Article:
It’s the phone call that parents dread — the school office urging you to pick up your child due to suspected head lice — followed by a sheepish rush to the drugstore for an over-the-counter (OTC) medication.
A male human head louse (Pediculus humanus capitis). Image courtesy of
Gilles San Martin
While these OTC products can work, they are now only about 25 percent effective due to drug resistance in most states, including California, according to
Christina Mnatzaganian, PharmD, assistant clinical professor in the Skaggs School of Pharmacy and Pharmaceutical Sciences at UC San Diego.
Still, they are the first line of defense. The two most common OTC medications for lice, which include the active agents permethrins and pyrethrins, are:
- Nix (permethrin) is a cream rinse applied to wet hair, leaving a residue that kills lice even after they hatch from their eggs (or nits). One treatment might do the trick, but if lice or nits remain, another treatment can be given seven to ten days later, said Mnatzaganian. With Nix, shampoos with conditioners or silicone-based additives should be avoided for about ten days after a treatment since they can make the residue less likely to work.
- Rid (pyrethrins, piperonyl butoxide) is applied to dry hair with a second treatment required after seven to ten days. Rid (or other products with these active ingredients) should not be used if someone has a chrysanthemum allergy.
Both products are best applied while standing at a sink and then rinsed out under a faucet. In the shower, the pores open in warm water and the product can enter the skin. Overall, both are well-tolerated but can lead to scalp sensitivity, irritation and redness.
“After any kind of treatment, it’s important to use a nit comb to remove the nits (eggs) that might remain before they hatch into lice,” Mnatzaganian said. The nervous system of a louse inside of an egg takes several days to develop so the medications may not be effective on the eggs, which makes manually removing them crucial.
Lice are usually contracted through head-to-head contact, or less commonly, through indirect means, such as sharing of hats/helmets or hairbrushes and accessories, as well as headphones. They don’t jump or fly, contrary to popular belief.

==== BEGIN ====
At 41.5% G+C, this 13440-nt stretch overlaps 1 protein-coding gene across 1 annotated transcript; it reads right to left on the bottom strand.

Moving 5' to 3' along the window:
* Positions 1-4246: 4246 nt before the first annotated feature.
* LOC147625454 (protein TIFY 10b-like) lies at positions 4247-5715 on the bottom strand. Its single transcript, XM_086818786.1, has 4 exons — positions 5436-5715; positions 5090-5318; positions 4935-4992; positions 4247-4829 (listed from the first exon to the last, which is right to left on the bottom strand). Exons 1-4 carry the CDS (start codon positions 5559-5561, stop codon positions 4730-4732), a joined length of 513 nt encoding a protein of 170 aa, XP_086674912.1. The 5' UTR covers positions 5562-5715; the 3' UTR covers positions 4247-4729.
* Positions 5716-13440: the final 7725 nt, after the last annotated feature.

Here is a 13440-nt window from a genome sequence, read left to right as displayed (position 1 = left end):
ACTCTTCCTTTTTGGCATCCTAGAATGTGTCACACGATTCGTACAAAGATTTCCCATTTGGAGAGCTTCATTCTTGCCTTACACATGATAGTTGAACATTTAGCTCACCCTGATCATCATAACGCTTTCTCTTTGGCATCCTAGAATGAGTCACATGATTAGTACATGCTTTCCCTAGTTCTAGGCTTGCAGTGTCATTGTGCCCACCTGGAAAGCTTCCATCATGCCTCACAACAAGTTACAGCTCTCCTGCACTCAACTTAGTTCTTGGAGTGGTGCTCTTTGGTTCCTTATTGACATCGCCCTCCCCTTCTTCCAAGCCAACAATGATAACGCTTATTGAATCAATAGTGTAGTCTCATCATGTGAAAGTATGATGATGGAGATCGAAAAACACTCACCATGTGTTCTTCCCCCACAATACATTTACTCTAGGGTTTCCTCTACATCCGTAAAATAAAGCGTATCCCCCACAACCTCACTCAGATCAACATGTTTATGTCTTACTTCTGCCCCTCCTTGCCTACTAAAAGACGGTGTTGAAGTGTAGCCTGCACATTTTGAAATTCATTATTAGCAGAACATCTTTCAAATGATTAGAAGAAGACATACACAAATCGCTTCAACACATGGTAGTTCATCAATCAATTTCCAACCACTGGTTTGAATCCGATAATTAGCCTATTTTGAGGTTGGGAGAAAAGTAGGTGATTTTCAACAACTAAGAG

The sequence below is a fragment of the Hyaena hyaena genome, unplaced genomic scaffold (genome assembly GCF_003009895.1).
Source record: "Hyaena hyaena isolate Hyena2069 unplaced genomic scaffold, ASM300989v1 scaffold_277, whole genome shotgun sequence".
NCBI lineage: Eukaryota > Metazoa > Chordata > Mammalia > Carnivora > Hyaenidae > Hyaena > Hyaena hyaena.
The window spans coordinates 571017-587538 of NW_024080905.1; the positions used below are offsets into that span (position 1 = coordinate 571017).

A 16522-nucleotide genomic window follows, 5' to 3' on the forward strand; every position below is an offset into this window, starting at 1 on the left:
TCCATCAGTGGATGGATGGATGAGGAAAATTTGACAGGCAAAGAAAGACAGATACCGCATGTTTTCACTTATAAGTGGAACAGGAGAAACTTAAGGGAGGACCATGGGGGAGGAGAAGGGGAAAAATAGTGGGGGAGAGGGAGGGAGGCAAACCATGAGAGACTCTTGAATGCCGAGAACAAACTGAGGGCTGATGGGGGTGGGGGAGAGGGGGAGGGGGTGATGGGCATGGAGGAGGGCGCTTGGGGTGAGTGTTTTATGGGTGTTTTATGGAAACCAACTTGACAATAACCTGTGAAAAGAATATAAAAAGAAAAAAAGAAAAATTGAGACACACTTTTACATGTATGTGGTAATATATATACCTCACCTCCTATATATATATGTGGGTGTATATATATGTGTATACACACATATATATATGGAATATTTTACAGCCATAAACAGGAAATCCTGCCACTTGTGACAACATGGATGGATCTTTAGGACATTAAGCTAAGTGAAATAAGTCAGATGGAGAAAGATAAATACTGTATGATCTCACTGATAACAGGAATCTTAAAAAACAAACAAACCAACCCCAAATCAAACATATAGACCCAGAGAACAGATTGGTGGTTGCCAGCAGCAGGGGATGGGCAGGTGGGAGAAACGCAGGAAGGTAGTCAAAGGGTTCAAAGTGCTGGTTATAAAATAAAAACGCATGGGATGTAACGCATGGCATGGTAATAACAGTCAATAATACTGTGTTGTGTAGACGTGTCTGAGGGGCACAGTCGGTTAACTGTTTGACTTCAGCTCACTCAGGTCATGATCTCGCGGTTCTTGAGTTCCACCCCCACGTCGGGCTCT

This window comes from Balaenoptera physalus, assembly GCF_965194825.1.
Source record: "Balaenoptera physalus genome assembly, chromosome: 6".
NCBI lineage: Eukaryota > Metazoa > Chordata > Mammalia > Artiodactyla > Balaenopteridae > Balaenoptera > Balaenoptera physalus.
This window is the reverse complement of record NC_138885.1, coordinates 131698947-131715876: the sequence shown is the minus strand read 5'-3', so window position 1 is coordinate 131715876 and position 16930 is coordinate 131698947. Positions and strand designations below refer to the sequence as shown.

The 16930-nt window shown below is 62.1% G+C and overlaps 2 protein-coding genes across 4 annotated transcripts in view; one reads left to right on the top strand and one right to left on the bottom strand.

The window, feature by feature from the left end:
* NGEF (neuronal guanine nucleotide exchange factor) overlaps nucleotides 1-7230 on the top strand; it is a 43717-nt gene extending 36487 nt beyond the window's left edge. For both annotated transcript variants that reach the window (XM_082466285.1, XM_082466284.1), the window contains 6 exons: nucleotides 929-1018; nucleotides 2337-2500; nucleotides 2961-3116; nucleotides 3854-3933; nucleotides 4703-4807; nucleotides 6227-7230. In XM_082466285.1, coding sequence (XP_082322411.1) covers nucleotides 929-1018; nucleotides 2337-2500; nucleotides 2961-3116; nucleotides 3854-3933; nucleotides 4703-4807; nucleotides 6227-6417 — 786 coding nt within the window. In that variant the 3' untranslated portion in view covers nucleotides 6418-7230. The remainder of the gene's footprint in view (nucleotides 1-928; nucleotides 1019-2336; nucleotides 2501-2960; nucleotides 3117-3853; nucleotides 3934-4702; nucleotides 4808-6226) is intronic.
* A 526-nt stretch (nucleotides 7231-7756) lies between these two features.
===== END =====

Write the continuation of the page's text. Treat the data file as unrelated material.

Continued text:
“Everyone else in the house should be checked for lice. If you see a nit or actual louse on a family member’s scalp, you should treat him or her,” said Mnatzaganian, noting that lice only live for 24 to 48 hours once detached from the human scalp so extreme cleaning at home is not required. If a person with lice shares a bed or pillow with others, they should be checked and linens belonging to the lice-infected person should be washed in hot water of at least 130 degrees Fahrenheit.
“Sometimes people treat for lice when what they find is dandruff or lint,” Mnatzaganian said. “This can lead to over-treatment and subsequent resistance to medication. Lice can be hard to see, especially in lighter-colored hair. However, a nit sticks to the hair shaft and is usually found within one centimeter of the scalp. Try brushing it off to ensure it’s really lice.”
If you have tried one of these products twice and it didn’t work, it’s time to see your child’s pediatrician for topical prescription medications, such as Natroba (spinosad) or Sklice (ivermectin) or others drugs that are less commonly used. Each has pros and cons, and they are appropriate for children of varying ages.
Other treatments that some people try but have not been clinically proven include essential oils or applying petroleum jelly or other fats to the head and then covering it with plastic or a shower cap to try to suffocate the lice. In addition, private lice treatment centers are available that use a process called AirAllé®, which uses controlled heat to kill lice, but it can be very expensive, Mnatzaganian said.
To learn more about the featured medical specialties, please visit: